Review: Eligible by Curtis Sittenfeld (Spoiler-Free)

Liz Bennet and her sister Jane have returned to their childhood home in Cincinnati to look after their father’s health, not to be pestered by their mother about their non-existant love lives, and rapidly approaching expiration dates – but apparently nobody bothered to inform Mrs. Bennet of that fact… Enter Chip Bingley, wealthy doctor, reality TV star, and on the lookout for love! He’s everything that Mrs. Bennet ever wanted for one of her daughters. But although Jane does like Chip very much, Liz’s feelings are complicated by the presence of his obnoxious, entitled best friend, Fitzwilliam Darcy.

Eligible is a novel that brings Pride and Prejudice beautifully into the present day, managing to modernise the storyline without abandoning any of the complexities that gave the original story its charm, but instead updating them to work in a modern setting: The way to fix the Bennets’ financial problems is not simply for one of the daughters to find a wealthy husband, and Liz could never marry even this new version of Mr. Collins (who she’s actually quite fond of), not only because he’s her cousin, but also because she will always think of him as the naked three-year-old that he was when they first met. The way that Sittenfeld interpreted the Wickham episode by breaking it in two I found particularly clever, and while the progress of Liz’s relationship with Jasper Wick was somewhat predictable, the fued between Wick and Darcy had an interesting origin, and I loved the portrayal of Ham Ryan, the second half of Wickham who is heavily involved in Lydia’s character arc.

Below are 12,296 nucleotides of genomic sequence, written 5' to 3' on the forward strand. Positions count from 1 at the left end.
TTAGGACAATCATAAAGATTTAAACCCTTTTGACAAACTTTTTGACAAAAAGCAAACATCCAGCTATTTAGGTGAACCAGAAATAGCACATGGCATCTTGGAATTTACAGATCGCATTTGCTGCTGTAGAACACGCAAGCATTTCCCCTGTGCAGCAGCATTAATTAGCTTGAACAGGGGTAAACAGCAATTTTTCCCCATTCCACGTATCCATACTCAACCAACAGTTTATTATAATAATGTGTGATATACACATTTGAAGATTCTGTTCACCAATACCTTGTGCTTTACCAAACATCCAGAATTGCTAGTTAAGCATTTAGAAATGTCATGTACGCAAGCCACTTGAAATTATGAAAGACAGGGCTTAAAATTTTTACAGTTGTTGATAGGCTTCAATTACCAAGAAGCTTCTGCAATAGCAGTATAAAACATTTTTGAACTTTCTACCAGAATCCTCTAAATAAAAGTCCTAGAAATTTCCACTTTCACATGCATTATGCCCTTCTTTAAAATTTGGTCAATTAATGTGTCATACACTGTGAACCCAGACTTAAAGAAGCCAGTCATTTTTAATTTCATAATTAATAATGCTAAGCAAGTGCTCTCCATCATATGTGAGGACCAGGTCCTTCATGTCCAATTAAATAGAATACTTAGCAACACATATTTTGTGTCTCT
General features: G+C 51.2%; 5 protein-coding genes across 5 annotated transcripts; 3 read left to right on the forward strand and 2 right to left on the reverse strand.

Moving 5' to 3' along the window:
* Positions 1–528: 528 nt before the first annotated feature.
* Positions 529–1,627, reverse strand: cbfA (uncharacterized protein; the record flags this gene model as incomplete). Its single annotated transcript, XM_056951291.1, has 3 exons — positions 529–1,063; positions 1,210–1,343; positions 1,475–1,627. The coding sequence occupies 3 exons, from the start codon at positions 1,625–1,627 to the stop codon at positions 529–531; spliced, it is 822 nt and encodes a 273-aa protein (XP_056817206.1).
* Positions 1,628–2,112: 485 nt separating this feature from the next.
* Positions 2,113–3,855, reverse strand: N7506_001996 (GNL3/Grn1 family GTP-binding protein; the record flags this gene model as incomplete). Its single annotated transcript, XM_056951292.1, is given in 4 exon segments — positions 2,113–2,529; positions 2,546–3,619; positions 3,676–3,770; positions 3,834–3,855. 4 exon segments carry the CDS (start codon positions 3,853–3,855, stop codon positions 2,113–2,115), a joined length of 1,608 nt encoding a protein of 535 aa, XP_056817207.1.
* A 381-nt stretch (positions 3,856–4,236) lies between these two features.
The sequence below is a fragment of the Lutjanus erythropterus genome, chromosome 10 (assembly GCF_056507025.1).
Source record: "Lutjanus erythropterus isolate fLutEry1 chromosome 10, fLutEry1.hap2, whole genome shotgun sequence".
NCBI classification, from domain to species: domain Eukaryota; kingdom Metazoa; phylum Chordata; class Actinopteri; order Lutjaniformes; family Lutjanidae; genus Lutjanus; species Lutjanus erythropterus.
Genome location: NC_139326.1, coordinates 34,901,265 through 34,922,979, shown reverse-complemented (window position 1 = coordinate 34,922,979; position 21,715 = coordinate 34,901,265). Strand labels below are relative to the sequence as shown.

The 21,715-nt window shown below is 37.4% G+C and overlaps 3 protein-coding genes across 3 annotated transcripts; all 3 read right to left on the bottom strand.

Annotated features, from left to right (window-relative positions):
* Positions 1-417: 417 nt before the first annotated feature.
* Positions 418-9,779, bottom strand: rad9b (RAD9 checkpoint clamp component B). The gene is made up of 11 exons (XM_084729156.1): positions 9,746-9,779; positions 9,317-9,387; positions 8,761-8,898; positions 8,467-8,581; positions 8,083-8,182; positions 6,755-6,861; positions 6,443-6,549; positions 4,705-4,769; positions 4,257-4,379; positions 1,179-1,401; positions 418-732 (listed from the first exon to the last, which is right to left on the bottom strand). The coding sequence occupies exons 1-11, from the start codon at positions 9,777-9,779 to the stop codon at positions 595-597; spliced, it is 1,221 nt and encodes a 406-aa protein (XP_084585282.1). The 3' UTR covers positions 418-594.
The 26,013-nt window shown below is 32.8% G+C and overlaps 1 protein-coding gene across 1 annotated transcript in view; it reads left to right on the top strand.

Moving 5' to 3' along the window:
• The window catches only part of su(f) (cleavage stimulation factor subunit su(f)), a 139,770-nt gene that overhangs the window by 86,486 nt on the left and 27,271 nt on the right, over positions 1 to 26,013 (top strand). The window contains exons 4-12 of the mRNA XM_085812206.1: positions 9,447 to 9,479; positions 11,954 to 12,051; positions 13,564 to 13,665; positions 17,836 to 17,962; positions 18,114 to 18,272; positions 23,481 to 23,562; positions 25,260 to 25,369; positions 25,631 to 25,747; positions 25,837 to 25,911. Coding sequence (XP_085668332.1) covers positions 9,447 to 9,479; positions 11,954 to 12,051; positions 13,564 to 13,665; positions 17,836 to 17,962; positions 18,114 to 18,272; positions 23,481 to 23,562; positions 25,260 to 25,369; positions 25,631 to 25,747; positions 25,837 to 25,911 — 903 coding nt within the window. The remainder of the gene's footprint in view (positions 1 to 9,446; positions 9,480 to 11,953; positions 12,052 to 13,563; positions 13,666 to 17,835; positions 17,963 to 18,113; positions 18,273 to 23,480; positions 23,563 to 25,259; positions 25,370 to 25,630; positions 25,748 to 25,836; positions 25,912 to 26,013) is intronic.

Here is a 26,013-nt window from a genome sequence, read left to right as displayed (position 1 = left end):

The writing and pacing are both excellent as well. I found the first few chapters quite slow, but by the time I was around fifty pages in I was completely hooked, and I managed to read the whole book in just a few sittings (and it’s a pretty long book; around 500 pages, with a tiny font and margins). Sittenfeld also side-steps a lot of the common problems with Jane Austen retellings by not even attempting to imitate Austen’s style (something that’s frequently done, even in modernisations, but usually just comes off as contrived), and also by ageing up the main characters from the early twenties to late thirties…

This is a book that I never knew I needed in my life until it was already there, and I’m so glad that I read it! It’s miles better than most of the other best Pride and Prejudice retellings I’ve come across (and I’ve read a lot of them), and interprets Austen’s original tale with wit, originality, and an undated outlook on the world. While it’s far from the best book in the world, it was buckets of fun to read, and I wouldn’t hesitate to recommend it to anyone looking for more of Lizzy and Darcy in their life.

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